AIDS group takes on potentially divisive stigma in the gay community over HIV status with new ‘One Community,’ billboard campaign in L.A. and New York featuring a line of self-identified HIV-positive and HIV-negative gay men in body-paint T-shirts with their respective sero-status printed across their chests.
Billboard campaign is an extension of AHF’s multi-faceted anti HIV stigma campaign, with this arm targeting gay men. Lined up side-by-side, the colors of the men’s body paint form the iconic gay rainbow.
LOS ANGELES (September 18, 2014) AIDS Healthcare Foundation is continuing to take HIV stigma head-on—this time, potentially divisive stigma in the gay community over an individual’s HIV-status—with a new ‘One Community,’ billboard campaign that started running this week in L.A. and New York in both English and Spanish. The billboards feature a line of self-identified HIV-positive and HIV-negative gay men with colorful body paint T-shirts printed with their respective HIV sero-status across their chests.
“Our ‘One Community’ billboard campaign is an extension of a multi-faceted anti HIV stigma campaign that AHF has been undertaking over the past few years, with this arm specifically targeting gay men with a message of fellowship, celebration and inclusion,” said Michael Weinstein, President of AIDS Healthcare Foundation. “Lined up side-by-side, the colors of the men’s body-painted chests form the iconic gay rainbow. Taken together with the message on their chests—their respective HIV status—I find this to be an incredibly simple, yet powerful message, one we will help break down barriers and foster community.”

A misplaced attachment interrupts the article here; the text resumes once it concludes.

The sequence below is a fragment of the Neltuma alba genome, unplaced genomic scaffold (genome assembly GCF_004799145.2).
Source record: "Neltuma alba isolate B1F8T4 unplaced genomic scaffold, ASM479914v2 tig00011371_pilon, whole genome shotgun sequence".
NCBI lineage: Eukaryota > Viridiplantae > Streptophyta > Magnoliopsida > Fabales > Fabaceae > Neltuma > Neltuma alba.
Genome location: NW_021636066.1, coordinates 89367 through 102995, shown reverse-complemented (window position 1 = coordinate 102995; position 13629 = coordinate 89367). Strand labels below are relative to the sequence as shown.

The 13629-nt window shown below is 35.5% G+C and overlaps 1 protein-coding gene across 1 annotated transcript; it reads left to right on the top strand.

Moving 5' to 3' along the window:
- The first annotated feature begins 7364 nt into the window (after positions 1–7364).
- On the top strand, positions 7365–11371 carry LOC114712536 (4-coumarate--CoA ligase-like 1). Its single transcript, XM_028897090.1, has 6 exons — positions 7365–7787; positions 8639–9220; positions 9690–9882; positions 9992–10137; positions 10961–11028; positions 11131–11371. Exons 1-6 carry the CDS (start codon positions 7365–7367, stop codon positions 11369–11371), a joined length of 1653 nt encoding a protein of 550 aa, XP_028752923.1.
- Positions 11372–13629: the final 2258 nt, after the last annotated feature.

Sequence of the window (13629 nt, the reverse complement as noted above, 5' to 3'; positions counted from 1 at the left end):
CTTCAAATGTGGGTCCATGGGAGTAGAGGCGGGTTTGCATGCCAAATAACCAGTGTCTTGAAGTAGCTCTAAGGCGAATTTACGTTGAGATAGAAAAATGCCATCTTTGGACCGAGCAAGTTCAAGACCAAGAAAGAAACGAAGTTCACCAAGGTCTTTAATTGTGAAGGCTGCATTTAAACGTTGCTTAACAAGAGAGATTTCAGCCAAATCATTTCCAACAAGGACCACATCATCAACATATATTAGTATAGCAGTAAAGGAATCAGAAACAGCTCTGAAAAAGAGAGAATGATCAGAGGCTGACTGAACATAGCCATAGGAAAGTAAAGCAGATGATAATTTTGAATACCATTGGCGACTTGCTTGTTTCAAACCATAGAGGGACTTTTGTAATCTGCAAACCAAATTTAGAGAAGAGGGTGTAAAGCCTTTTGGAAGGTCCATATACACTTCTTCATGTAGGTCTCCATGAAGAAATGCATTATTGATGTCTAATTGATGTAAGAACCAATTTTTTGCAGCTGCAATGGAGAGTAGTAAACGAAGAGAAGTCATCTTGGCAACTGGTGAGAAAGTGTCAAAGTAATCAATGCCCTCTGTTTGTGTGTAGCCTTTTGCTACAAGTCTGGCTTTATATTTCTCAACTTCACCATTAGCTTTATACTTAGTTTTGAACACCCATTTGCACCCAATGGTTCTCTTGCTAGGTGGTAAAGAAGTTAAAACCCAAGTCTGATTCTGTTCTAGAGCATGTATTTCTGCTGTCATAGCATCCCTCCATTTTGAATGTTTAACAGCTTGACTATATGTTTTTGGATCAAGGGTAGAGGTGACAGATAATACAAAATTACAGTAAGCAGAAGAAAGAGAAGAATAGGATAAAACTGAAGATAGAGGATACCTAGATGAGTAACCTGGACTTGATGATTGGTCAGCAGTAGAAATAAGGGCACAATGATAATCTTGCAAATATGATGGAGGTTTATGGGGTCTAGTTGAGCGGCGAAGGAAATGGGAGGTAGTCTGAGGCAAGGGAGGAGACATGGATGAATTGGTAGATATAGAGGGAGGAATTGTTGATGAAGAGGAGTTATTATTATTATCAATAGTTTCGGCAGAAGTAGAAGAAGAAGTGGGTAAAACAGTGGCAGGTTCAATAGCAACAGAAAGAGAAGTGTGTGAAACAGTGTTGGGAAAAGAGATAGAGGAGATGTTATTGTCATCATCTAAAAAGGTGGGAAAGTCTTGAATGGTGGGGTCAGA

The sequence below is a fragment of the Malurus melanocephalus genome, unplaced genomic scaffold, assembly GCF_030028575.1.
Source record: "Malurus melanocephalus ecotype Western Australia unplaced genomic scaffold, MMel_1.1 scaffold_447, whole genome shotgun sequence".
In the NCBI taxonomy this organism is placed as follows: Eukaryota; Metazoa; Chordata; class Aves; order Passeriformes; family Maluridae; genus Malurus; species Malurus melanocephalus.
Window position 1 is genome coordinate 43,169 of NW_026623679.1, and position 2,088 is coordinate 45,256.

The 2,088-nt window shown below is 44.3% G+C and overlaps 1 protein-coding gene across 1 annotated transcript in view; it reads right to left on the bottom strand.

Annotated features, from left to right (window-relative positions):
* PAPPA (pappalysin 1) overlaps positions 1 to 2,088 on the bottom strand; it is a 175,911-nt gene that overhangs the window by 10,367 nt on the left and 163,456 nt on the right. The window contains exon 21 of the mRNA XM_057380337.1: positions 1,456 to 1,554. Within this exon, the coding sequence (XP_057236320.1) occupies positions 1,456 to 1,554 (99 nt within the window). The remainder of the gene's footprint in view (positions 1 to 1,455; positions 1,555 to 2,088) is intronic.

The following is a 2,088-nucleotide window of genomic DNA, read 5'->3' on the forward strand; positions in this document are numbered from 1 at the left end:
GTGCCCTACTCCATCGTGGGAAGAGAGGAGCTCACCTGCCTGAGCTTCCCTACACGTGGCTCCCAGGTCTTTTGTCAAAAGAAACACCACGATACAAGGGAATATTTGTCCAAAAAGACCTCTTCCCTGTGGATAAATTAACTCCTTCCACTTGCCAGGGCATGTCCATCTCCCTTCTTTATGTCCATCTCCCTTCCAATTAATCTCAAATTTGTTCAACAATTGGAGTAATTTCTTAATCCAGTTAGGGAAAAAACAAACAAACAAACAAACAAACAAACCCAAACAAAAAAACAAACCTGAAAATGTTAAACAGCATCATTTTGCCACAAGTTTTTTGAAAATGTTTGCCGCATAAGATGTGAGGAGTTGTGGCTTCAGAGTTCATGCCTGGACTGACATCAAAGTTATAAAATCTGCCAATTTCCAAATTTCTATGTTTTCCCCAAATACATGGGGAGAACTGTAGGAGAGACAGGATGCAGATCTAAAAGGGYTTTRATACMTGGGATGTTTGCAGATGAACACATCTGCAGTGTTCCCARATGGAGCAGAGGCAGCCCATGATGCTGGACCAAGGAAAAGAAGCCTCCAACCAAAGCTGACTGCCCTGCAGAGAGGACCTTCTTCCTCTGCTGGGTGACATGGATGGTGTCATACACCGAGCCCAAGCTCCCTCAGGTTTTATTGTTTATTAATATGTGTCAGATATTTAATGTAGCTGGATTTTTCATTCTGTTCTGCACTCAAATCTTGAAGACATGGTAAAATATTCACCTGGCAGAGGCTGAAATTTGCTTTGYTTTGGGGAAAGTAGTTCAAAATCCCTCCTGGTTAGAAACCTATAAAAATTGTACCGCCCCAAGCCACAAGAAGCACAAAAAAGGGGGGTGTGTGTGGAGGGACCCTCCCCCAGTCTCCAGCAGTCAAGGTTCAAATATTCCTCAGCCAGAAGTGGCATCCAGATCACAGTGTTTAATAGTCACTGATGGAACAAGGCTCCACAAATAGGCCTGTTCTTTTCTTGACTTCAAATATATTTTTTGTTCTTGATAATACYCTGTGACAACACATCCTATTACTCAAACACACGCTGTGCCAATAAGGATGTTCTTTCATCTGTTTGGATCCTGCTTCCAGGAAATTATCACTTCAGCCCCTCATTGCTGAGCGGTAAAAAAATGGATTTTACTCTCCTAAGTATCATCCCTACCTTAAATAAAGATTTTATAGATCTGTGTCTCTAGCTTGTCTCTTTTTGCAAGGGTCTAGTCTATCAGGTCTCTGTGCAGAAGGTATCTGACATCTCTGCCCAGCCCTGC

The ‘One Community’ billboard campaign is an extension of a multi-faceted anti HIV stigma campaign that AHF has been undertaking over the past few years. ‘One Community’ billboards and transit shelter ads are started running in Brooklyn, New York, where AHF runs an AHF Pharmacy, an Out of the Closet store and free HIV testing program as well as in Los Angeles earlier this week.
AHF has also recently been running another billboard campaign addressing HIV stigma. Headlined, ‘God Loves HIV+ Me,’ each billboard features HIV-positive individuals in bright red T-shirts reading ‘HIV+’ across the front. The photos of the subjects—Hydeia Broadbent, an HIV/AIDS activist who has been HIV-positive since her birth 30 years ago, and Stone, another HIV/AIDS advocate, are bracketed by the text ‘God Loves”’ and ‘Me’ on each side, making these HIV-positive individuals part of the billboard headline in powerful, stigma-shattering imagery.